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Easing of India's cabotage prompts growth in direct loadings for carriers

OCEAN carriers operating out of India appear upbeat about the steady increase in direct loadings that they believe reflects the positive impact of a national liberalised cabotage policy enacted nearly three years ago, reports IHS Media

06 May 2021 - 19:00
OCEAN carriers operating out of India appear upbeat about the steady increase in direct loadings that they believe reflects the positive impact of a national liberalised cabotage policy enacted nearly three years ago, reports IHS Media.

Following the landmark reform, foreign-flagged liners became free to transport laden export-import containers for transshipment and empty containers for repositioning between Indian ports without any specific permission or license, thus paving the way for elevated cargo aggregation opportunities.



In its latest filing to India's Ministry of Shipping, the Container Shipping Lines Association of India (CSLA) - the local umbrella body of foreign shipping lines - said taking advantage of that liberalised window, member carriers were able to redirect an estimated 1.32 million TEU of containerised shipments to mainline ships calling at domestic gateway ports in 2020, up from 1.24 million TEU the prior year.



The group noted that the bulk of this regained volume, which it pegged at approximately 40 per cent, would have otherwise found its way through Sri Lanka's Colombo port by using feeder options, followed by Singapore (20 per cent) and Malaysia's Port Klang (10 per cent), inevitably involving extra shipper costs and longer carrier transits.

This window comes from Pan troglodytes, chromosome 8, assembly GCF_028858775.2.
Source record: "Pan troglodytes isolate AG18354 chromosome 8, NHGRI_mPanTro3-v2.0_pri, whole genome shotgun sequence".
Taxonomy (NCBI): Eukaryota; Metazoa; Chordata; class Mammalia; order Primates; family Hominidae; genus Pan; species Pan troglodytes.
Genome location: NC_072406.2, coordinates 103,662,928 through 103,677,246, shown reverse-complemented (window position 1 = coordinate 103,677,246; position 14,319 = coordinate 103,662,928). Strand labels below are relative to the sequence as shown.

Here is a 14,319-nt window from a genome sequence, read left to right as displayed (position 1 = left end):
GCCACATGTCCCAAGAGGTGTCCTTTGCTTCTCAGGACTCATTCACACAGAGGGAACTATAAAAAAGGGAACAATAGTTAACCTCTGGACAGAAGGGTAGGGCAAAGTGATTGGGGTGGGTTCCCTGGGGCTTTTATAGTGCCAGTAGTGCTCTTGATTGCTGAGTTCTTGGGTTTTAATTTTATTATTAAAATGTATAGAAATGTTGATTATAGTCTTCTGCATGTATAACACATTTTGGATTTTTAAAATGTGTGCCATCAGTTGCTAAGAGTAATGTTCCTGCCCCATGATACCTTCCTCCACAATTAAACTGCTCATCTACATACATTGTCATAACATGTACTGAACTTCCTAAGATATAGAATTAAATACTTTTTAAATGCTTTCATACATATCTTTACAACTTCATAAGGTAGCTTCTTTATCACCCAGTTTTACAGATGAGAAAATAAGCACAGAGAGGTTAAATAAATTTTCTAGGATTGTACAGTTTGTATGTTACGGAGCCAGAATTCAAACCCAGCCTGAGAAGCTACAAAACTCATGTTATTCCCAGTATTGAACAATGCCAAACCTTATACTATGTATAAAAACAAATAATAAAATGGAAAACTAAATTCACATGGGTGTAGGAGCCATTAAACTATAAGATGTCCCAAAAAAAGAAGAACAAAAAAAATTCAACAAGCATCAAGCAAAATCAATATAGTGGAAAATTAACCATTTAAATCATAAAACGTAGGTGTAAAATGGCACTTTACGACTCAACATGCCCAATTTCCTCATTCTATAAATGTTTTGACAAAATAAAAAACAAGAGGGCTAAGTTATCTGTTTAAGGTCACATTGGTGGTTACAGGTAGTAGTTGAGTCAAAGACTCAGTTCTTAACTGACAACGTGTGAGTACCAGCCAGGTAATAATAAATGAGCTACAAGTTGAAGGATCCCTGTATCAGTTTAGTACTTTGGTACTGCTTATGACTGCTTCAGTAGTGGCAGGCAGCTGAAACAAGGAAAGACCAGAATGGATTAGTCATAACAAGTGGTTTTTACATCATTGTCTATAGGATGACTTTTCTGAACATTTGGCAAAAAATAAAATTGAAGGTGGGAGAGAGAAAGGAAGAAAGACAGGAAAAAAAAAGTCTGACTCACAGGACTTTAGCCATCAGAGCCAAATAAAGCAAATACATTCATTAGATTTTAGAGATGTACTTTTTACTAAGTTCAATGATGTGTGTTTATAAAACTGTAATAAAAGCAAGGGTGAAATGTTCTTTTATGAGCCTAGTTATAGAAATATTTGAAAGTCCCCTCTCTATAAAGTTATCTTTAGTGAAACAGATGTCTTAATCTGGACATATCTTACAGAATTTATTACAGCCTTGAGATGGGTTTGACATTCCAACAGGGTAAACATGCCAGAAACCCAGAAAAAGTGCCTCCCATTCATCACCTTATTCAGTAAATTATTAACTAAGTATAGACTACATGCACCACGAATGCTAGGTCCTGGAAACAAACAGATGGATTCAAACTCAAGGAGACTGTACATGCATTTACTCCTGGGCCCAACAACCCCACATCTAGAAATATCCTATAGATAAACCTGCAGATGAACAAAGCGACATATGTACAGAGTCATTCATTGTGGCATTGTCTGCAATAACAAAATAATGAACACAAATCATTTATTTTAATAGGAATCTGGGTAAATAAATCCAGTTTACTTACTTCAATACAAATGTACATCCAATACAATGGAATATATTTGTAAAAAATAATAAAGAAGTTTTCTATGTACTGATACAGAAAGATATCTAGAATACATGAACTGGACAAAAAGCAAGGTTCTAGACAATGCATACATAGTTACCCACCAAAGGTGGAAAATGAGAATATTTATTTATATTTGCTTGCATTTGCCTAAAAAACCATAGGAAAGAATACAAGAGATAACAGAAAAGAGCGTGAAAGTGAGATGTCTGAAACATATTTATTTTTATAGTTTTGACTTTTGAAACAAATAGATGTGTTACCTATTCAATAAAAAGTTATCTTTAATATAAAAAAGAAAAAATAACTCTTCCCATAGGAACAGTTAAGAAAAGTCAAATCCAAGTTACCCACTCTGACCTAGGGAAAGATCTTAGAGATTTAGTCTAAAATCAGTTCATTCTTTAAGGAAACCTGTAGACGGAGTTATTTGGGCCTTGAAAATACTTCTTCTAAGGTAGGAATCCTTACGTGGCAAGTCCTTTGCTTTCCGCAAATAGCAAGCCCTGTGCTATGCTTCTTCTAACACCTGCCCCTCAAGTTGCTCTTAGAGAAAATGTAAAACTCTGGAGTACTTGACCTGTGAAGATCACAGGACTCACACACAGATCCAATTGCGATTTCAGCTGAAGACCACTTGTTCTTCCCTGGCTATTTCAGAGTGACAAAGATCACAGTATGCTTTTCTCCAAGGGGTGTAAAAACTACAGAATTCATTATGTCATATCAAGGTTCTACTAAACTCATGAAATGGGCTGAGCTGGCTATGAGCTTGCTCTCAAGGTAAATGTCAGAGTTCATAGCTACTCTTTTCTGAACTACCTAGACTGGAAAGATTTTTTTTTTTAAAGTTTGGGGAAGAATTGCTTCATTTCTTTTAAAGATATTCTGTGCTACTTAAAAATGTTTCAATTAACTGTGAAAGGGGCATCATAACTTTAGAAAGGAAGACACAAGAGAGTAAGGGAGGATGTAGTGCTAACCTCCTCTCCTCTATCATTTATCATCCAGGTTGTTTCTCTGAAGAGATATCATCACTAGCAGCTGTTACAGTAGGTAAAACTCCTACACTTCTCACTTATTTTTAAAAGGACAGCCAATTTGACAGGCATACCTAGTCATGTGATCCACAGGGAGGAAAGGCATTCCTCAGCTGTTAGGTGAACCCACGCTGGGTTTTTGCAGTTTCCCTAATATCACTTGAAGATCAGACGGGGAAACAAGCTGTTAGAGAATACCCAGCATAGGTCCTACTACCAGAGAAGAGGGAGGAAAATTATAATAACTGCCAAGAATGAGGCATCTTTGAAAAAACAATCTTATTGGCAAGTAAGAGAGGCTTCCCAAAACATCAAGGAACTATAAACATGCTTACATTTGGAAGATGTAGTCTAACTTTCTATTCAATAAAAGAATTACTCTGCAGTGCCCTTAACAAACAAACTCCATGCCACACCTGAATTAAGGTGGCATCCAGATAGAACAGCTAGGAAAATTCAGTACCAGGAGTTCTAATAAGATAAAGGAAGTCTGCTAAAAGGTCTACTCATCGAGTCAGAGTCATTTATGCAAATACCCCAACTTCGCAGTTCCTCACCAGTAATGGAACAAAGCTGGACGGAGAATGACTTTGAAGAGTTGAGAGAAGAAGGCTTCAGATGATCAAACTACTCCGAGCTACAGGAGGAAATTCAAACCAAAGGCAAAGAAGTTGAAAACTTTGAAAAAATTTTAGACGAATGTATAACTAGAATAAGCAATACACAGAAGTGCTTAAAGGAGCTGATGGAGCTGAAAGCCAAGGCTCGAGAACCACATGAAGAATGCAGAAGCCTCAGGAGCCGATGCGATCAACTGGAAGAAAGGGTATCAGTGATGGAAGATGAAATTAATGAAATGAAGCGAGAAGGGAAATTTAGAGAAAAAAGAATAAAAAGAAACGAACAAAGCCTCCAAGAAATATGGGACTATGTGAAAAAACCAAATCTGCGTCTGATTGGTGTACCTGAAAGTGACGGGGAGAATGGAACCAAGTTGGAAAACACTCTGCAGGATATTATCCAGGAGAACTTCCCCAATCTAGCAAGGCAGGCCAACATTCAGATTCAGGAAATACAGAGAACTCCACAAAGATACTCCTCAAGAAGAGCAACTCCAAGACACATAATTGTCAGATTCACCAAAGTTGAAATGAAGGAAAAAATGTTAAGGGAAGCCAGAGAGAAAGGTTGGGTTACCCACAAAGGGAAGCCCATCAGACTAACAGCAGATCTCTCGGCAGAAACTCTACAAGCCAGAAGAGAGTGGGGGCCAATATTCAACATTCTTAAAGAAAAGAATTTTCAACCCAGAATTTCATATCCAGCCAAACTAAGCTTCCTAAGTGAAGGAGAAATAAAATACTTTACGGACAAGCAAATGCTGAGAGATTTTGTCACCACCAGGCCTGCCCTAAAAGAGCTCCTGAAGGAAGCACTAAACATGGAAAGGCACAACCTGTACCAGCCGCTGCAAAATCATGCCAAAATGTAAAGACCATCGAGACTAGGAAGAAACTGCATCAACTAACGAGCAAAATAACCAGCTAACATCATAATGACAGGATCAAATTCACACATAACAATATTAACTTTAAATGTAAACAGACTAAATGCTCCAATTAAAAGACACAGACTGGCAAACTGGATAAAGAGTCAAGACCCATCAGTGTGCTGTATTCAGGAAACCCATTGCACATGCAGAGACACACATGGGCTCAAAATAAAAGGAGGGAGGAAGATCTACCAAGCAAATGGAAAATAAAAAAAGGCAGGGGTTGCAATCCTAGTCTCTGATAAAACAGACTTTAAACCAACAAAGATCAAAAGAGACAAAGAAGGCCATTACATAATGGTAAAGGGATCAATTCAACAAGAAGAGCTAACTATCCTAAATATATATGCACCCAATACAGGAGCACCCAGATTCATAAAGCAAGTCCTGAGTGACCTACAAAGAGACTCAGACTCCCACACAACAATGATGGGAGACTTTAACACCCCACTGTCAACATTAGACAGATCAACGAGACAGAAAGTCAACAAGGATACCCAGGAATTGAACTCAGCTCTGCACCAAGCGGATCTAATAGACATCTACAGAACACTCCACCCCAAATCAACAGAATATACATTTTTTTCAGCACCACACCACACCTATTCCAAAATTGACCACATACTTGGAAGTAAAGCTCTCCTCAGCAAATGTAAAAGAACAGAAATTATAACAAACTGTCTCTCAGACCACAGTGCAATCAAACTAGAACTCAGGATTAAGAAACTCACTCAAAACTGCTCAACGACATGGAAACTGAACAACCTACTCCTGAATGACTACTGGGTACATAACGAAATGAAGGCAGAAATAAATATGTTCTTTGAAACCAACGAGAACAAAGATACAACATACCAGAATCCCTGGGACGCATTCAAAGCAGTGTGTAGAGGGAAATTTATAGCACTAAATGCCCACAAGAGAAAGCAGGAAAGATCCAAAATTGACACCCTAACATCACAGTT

Placing that significance in further context, the report found that roughly 1.07 million TEU out of the 1.32 million TEU represented laden cargo (about 81 per cent), with empty movements making up the remainder (19 per cent).



'Cabotage relaxation has acted as a catalyst for the Indian ports to become hubs for transshipment of containers,' Sunil Vaswani, executive director of CSLA, said.



Mr Vaswani said with the cabotage law change, beneficial cargo owners (BCOs) - especially importers vexed by high inland logistics costs - secured the opportunity to enjoy more reliable and competitive coastal shipping offerings between the west and east coasts of India.



'It provided an incentive for India to be a transshipment hub so as to retain cargo, at least partially, that was otherwise lost to neighbouring foreign ports like Singapore and Colombo,' he said.



Vaswani also noted that if the modified cabotage policy were to be lifted, Indian ports could lose about 1 million TEU of transshipment traffic that they have recaptured in the post-reform years.


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